James Morrow, Reality by Other Means: The Best Short Fiction of James Morrow (Wesleyan University Press, 2015, 318 pp, $30.00)
Reviewed by Molly Cobb
A myriad of thought-provoking, ingenious tales awaits the reader in this collection. Indicative throughout of Morrow’s wide-ranging interests, each story features his sharp wit and penchant for satire. Often coupled with theology, Morrow holds up for examination the self, society, and human thought or action to invite changes in perspective without ever devolving into simplistic attacks which serve no purpose. As such, Morrow’s satire is always intelligent and adds a dose of seriousness into stories that often delight through absurdity.
By reimagining genre clichés and conventions, Morrow reshapes sf tropes to suit his own imaginings. In ‘Fixing the Abyss’, he both literalizes the metaphor and then subsequently destroys it while simultaneously satirising academic groupthink and dualism. That he does all this concurrently, and does so successfully, demonstrates just how adept Morrow is at producing satire which works both with and within the sf genre, and within his own reinterpretations of what that genre is capable of.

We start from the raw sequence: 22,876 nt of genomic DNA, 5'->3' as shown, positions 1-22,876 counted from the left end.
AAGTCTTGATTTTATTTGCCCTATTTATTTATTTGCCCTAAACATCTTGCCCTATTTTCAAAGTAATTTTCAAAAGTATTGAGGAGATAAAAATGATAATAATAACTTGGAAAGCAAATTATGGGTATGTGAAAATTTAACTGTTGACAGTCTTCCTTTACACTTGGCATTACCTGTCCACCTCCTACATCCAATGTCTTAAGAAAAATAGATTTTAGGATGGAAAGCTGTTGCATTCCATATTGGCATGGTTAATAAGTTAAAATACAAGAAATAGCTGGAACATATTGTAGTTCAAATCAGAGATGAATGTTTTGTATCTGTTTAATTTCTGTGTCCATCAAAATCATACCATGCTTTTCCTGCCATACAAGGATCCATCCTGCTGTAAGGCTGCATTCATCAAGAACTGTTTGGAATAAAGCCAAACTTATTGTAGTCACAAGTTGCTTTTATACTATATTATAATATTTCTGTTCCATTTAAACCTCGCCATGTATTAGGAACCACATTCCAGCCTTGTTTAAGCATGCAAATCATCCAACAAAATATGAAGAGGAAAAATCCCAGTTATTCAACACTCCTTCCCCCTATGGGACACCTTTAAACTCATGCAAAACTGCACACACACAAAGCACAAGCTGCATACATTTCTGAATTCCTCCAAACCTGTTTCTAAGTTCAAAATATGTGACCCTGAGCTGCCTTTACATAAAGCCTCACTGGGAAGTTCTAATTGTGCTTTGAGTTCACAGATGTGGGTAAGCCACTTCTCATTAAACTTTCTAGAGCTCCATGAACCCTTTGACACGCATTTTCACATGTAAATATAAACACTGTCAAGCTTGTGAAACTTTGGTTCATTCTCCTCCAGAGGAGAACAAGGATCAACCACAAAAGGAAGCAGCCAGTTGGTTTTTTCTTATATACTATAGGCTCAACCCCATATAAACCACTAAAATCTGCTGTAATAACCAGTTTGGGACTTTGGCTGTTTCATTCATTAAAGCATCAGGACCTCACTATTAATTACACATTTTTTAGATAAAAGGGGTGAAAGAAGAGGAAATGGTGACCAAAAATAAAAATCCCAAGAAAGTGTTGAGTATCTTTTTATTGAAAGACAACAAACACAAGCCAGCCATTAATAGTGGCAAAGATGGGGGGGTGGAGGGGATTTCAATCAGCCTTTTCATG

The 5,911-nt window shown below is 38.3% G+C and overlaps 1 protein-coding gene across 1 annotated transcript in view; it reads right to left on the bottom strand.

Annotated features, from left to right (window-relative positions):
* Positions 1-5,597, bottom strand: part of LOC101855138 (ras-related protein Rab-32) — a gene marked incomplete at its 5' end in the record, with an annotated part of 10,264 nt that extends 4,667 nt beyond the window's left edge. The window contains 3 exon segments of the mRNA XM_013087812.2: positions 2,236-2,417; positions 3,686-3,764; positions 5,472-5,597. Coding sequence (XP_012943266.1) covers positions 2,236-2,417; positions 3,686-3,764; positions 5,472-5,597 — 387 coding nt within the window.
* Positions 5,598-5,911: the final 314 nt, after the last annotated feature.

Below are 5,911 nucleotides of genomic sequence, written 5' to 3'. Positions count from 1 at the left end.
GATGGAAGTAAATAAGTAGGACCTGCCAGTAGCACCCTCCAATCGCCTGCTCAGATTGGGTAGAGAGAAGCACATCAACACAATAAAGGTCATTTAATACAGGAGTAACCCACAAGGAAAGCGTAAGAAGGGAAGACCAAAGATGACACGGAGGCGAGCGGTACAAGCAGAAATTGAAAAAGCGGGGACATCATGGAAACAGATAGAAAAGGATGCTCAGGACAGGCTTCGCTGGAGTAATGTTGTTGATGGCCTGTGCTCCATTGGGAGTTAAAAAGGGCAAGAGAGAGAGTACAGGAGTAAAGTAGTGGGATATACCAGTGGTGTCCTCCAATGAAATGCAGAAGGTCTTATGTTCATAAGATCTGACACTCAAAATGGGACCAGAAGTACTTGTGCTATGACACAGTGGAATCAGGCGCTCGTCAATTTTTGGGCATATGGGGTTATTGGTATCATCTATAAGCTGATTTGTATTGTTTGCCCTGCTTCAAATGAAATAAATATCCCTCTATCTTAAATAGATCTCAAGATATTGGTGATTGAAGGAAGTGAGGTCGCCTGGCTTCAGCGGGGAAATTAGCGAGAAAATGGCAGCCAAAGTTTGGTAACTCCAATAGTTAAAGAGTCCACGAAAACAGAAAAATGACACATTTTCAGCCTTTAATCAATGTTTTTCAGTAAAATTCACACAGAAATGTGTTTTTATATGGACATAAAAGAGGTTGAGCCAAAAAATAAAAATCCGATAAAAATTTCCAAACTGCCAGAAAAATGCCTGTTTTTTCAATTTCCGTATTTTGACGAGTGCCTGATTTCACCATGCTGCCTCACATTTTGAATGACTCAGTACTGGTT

Morrow’s most recognizable feature is his utilization of the satiric-theological mode. He demonstrates how science fiction is capable of examining the future of religion and conversely what religion would be in the future, if it exists at all. The short stories share the desire to invite the reader to re-examine what it means to be human and how religion does or does not play a role in individual expectations of humanity. Stories like ‘Bigfoot and the Bodhisattva’ or ‘Bible Stories for Adults, No. 31: The Covenant’ question whether enlightenment and knowledge require an external source or whether the individual is capable of understanding and fulfilling these concepts themselves. By questioning the place of religion in terms of humanity, ethics and logic, Morrow does not pin blame on religion itself but rather examines the idea that prescribed ethics can allow for ‘re-interpretation’ that alters original intention. The role of humans in this is also held up for examination. In stories such as ‘Spinoza’s Golem’, Morrow portrays individuals providing for themselves what others cannot, and specifically what he feels religion cannot. Through this, Morrow presents individuals holding their own against war, natural disasters, manmade disasters, the folly of others, politics, and society as a whole. Stories such as ‘Known But to God and Wilbur Hines’ and ‘The War of the Worldviews’ specifically utilize war to demonstrate the arbitrary nature of perceived differences between individuals as externally prescribed and that humans separated by thought and practice are not actually distinctly different except in belief.